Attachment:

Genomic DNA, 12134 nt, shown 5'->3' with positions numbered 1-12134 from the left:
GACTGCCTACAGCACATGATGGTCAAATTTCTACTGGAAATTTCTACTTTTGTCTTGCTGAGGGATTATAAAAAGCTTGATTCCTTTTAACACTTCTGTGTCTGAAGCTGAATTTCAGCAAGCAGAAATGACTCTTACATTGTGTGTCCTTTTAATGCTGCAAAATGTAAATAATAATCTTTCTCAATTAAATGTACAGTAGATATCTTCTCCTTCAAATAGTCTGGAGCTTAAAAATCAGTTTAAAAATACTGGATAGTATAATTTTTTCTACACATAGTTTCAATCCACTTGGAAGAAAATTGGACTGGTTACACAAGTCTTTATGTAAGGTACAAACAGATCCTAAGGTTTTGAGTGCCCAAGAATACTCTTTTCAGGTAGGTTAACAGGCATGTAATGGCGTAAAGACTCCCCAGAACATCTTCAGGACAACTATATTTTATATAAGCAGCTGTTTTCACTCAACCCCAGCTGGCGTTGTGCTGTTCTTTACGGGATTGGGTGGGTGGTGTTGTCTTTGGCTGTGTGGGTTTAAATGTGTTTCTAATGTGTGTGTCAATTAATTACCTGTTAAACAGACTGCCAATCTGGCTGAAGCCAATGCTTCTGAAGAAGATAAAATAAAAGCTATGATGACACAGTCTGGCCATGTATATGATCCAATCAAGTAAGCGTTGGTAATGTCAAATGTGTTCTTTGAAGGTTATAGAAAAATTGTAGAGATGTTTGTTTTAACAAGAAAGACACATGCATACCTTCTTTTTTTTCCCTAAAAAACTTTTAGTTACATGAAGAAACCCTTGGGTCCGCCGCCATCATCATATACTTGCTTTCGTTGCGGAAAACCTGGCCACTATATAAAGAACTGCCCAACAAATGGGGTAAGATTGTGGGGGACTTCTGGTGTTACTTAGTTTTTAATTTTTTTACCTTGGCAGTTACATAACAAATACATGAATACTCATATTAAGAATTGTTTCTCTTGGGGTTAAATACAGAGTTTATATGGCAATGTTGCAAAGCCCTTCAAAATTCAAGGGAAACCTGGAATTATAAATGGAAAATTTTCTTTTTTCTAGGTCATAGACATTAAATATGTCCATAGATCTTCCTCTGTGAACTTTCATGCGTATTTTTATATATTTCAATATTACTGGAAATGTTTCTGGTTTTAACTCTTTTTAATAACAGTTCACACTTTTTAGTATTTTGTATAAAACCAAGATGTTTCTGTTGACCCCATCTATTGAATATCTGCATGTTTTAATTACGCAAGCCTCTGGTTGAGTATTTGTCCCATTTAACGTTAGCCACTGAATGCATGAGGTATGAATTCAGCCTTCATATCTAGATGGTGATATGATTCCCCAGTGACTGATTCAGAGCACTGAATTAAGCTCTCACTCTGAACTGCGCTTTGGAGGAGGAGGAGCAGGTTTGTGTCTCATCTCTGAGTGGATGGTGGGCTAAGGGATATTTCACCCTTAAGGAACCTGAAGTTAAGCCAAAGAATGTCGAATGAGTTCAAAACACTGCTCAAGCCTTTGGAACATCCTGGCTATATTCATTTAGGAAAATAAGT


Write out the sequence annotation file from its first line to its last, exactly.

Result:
Genomic DNA, 12134 nt, shown 5'->3' with positions numbered 1-12134 from the left:
GACTGCCTACAGCACATGATGGTCAAATTTCTACTGGAAATTTCTACTTTTGTCTTGCTGAGGGATTATAAAAAGCTTGATTCCTTTTAACACTTCTGTGTCTGAAGCTGAATTTCAGCAAGCAGAAATGACTCTTACATTGTGTGTCCTTTTAATGCTGCAAAATGTAAATAATAATCTTTCTCAATTAAATGTACAGTAGATATCTTCTCCTTCAAATAGTCTGGAGCTTAAAAATCAGTTTAAAAATACTGGATAGTATAATTTTTTCTACACATAGTTTCAATCCACTTGGAAGAAAATTGGACTGGTTACACAAGTCTTTATGTAAGGTACAAACAGATCCTAAGGTTTTGAGTGCCCAAGAATACTCTTTTCAGGTAGGTTAACAGGCATGTAATGGCGTAAAGACTCCCCAGAACATCTTCAGGACAACTATATTTTATATAAGCAGCTGTTTTCACTCAACCCCAGCTGGCGTTGTGCTGTTCTTTACGGGATTGGGTGGGTGGTGTTGTCTTTGGCTGTGTGGGTTTAAATGTGTTTCTAATGTGTGTGTCAATTAATTACCTGTTAAACAGACTGCCAATCTGGCTGAAGCCAATGCTTCTGAAGAAGATAAAATAAAAGCTATGATGACACAGTCTGGCCATGTATATGATCCAATCAAGTAAGCGTTGGTAATGTCAAATGTGTTCTTTGAAGGTTATAGAAAAATTGTAGAGATGTTTGTTTTAACAAGAAAGACACATGCATACCTTCTTTTTTTTCCCTAAAAAACTTTTAGTTACATGAAGAAACCCTTGGGTCCGCCGCCATCATCATATACTTGCTTTCGTTGCGGAAAACCTGGCCACTATATAAAGAACTGCCCAACAAATGGGGTAAGATTGTGGGGGACTTCTGGTGTTACTTAGTTTTTAATTTTTTTACCTTGGCAGTTACATAACAAATACATGAATACTCATATTAAGAATTGTTTCTCTTGGGGTTAAATACAGAGTTTATATGGCAATGTTGCAAAGCCCTTCAAAATTCAAGGGAAACCTGGAATTATAAATGGAAAATTTTCTTTTTTCTAGGTCATAGACATTAAATATGTCCATAGATCTTCCTCTGTGAACTTTCATGCGTATTTTTATATATTTCAATATTACTGGAAATGTTTCTGGTTTTAACTCTTTTTAATAACAGTTCACACTTTTTAGTATTTTGTATAAAACCAAGATGTTTCTGTTGACCCCATCTATTGAATATCTGCATGTTTTAATTACGCAAGCCTCTGGTTGAGTATTTGTCCCATTTAACGTTAGCCACTGAATGCATGAGGTATGAATTCAGCCTTCATATCTAGATGGTGATATGATTCCCCAGTGACTGATTCAGAGCACTGAATTAAGCTCTCACTCTGAACTGCGCTTTGGAGGAGGAGGAGCAGGTTTGTGTCTCATCTCTGAGTGGATGGTGGGCTAAGGGATATTTCACCCTTAAGGAACCTGAAGTTAAGCCAAAGAATGTCGAATGAGTTCAAAACACTGCTCAAGCCTTTGGAACATCCTGGCTATATTCATTTAGGAAAATAAGT